But not everyone who comes into contact with carcinogens will develop cancer. And all of these factors vary in their ability to cause cancer. Some carcinogens don’t cause cancer until after prolonged, excessive exposure. Plus, the risk of getting cancer may depend on genetic makeup.
Trying to wade through this concept is like comparing apples to oranges. According to The Guardian, some factors are obvious. For example, a decade of extended sun exposure may result in skin cancer. And smoking cigarettes for many years increases your risk. However, you just don’t know. Many, many people engage in these behaviors and do not get cancer.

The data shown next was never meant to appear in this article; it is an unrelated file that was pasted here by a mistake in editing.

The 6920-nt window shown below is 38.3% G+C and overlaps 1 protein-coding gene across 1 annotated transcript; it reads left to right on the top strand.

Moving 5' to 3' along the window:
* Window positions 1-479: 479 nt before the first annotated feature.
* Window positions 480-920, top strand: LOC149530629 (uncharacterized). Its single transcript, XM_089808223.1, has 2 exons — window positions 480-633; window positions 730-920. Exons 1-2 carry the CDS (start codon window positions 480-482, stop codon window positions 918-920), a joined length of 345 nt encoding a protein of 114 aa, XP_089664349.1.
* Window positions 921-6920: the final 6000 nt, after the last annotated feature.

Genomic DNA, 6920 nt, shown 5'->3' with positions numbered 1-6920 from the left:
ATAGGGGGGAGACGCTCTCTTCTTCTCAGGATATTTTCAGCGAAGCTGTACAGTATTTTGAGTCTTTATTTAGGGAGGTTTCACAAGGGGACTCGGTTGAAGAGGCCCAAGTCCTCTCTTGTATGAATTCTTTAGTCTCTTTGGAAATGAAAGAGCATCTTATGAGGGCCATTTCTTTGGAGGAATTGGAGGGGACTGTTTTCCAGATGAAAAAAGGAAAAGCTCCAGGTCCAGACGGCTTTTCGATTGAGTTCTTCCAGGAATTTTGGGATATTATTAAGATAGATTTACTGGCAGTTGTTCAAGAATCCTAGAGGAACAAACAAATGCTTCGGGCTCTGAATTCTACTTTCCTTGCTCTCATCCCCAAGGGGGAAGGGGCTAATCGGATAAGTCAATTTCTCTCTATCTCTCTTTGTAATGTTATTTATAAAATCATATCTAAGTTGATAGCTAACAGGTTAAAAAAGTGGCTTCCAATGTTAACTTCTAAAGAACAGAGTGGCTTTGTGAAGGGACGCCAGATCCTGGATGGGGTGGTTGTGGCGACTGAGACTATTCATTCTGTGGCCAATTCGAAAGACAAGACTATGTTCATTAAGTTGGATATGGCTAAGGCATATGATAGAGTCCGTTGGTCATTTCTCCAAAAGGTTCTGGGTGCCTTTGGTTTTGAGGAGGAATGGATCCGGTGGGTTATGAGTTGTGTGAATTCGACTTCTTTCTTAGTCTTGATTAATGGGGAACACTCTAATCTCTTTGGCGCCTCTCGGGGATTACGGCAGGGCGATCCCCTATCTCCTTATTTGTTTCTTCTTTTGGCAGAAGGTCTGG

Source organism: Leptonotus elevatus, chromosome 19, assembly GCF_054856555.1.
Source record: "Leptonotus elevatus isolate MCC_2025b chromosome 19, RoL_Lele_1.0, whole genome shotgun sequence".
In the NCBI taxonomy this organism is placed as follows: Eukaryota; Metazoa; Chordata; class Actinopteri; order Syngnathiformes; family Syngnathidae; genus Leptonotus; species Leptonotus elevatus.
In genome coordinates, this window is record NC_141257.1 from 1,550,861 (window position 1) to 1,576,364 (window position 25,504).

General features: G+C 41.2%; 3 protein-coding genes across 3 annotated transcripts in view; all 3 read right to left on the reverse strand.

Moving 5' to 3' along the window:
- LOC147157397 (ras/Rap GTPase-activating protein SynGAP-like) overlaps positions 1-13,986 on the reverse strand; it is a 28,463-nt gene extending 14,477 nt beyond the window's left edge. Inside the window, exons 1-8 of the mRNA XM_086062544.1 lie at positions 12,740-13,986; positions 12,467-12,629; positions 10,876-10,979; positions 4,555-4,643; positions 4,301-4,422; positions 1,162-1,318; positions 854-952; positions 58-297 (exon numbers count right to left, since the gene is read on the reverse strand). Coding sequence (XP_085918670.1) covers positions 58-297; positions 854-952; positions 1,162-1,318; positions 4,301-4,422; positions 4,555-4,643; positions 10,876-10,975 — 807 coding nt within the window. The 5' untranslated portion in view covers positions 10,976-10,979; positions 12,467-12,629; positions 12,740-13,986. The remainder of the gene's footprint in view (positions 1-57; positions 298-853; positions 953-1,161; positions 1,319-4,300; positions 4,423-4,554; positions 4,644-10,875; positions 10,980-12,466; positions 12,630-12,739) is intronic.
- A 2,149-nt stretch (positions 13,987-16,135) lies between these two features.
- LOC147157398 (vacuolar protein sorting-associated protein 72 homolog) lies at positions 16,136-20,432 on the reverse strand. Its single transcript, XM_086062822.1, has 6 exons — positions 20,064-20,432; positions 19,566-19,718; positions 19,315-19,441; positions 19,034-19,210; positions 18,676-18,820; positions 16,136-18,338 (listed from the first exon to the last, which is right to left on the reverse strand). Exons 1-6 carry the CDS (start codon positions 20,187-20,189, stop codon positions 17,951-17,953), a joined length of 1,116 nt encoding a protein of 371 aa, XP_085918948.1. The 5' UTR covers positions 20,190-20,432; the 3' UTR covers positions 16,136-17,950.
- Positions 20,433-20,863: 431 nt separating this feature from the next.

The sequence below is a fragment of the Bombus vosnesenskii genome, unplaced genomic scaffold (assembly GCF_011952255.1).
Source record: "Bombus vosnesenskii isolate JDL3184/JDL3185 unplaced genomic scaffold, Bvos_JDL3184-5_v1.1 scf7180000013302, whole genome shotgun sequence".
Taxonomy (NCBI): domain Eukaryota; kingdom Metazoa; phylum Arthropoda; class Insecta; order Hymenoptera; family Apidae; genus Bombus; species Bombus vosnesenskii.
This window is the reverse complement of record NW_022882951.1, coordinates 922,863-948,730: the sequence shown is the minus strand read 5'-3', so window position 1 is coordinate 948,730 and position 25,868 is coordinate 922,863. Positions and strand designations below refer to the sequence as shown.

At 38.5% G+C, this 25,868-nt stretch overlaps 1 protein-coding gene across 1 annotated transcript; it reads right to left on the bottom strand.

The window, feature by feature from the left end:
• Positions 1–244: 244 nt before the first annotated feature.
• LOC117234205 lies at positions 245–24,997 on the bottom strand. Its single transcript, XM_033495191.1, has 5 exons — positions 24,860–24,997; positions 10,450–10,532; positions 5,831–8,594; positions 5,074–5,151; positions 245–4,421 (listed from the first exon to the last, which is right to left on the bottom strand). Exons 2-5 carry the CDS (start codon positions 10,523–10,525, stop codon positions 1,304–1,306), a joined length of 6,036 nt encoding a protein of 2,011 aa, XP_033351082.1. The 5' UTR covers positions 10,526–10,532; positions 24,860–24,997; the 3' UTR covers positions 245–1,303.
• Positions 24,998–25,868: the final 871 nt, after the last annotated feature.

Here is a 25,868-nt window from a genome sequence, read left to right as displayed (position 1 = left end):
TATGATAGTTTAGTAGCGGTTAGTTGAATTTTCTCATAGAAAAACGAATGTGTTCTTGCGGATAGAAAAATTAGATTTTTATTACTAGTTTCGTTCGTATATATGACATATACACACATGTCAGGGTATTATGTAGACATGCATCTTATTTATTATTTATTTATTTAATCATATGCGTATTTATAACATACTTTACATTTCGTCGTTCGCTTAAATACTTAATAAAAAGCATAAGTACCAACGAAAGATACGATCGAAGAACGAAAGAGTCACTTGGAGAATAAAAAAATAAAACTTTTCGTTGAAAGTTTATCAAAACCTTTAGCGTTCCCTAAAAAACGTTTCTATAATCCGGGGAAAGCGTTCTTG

The important thing to remember is that there are steps that you can take to reduce your level of exposure to carcinogens. And there are some types of carcinogens that you can avoid completely, like firsthand smoke exposure through cigarettes.
If you’re looking to decrease your exposure to carcinogens, check out these six changes to make today.
- Take steps to protect your skin from sun exposure.
If you were raised in the '70s or '80, summer meant baking in the sun covered in tan-promoting baby oil or other concoctions. That’s because the risk of skin cancer wasn’t considered to the extent that it is now.
But these days we know that sun exposure is a factor when it comes to the risk of developing cancer. According to Women’s Health, UV radiation can alter skin cells' DNA. And obviously, it can speed up the aging process by contributing to the development of lines, wrinkles and sunspots.